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Megan Burrows, a student at Westheights Public School in Kitchener, Ont., gets the HPV shot at school Thursday, September 13, 2007. (Geoff Robins for The Globe and Mail/Geoff Robins for The Globe and Mail)
Megan Burrows, a student at Westheights Public School in Kitchener, Ont., gets the HPV shot at school Thursday, September 13, 2007. (Geoff Robins for The Globe and Mail/Geoff Robins for The Globe and Mail)

Health Canada approves expanded market for Gardasil Add to ...

Pharmaceutical giant Merck Frosst Canada Ltd. has won Health Canada’s approval to expand the market for Gardasil, a vaccine for the prevention of cervical cancer.

The primary market focus has been on girls and young women between the ages of 9 and 26. With this approval, the company can now claim the vaccine can also benefit women up to the age of 45.

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Gardasil protects against four strains of the human papillomavirus, or HPV, which is the principal cause of cervical cancer and genital warts. The virus is spread through sex with an infected partner. Earlier studies suggested the vaccine is most likely to provide maximum benefit if it is given before a person becomes sexually active.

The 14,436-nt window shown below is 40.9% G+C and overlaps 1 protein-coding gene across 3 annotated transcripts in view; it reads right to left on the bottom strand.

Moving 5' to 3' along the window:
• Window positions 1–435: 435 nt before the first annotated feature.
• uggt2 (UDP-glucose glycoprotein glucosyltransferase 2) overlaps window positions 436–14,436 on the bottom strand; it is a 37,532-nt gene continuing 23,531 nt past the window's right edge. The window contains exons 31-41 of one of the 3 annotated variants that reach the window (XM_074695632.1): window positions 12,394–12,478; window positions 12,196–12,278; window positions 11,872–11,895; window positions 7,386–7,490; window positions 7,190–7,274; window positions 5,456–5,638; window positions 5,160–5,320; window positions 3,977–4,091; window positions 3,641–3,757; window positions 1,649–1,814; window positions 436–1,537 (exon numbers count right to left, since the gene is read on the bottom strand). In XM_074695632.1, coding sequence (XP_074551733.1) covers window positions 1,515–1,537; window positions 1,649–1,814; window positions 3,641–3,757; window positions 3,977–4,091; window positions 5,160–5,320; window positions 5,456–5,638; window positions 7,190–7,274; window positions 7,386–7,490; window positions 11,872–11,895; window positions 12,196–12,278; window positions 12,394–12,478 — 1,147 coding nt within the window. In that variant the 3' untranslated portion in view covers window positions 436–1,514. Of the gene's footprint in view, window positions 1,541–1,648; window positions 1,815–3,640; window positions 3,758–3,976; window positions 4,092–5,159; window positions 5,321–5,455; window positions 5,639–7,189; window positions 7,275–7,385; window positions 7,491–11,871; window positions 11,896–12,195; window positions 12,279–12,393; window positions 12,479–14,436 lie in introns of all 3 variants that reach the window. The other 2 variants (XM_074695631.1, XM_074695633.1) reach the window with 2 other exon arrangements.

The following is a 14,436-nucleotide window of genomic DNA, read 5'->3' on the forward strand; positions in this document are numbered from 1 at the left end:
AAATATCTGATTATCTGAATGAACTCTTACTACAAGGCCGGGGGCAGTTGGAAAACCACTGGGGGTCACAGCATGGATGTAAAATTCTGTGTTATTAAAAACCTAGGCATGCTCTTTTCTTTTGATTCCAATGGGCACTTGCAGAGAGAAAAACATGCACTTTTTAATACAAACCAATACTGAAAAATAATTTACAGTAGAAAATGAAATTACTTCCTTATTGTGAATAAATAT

Since the vaccine’s initial approval in 2006, Merck has followed up with additional research of women between the ages of 24 and 45. Although women in this age group might have been already exposed to some strains of HPV, they may not have been in contact with all four subtypes covered by the vaccine. So the shots can potentially still provide some protection against new infections.

 

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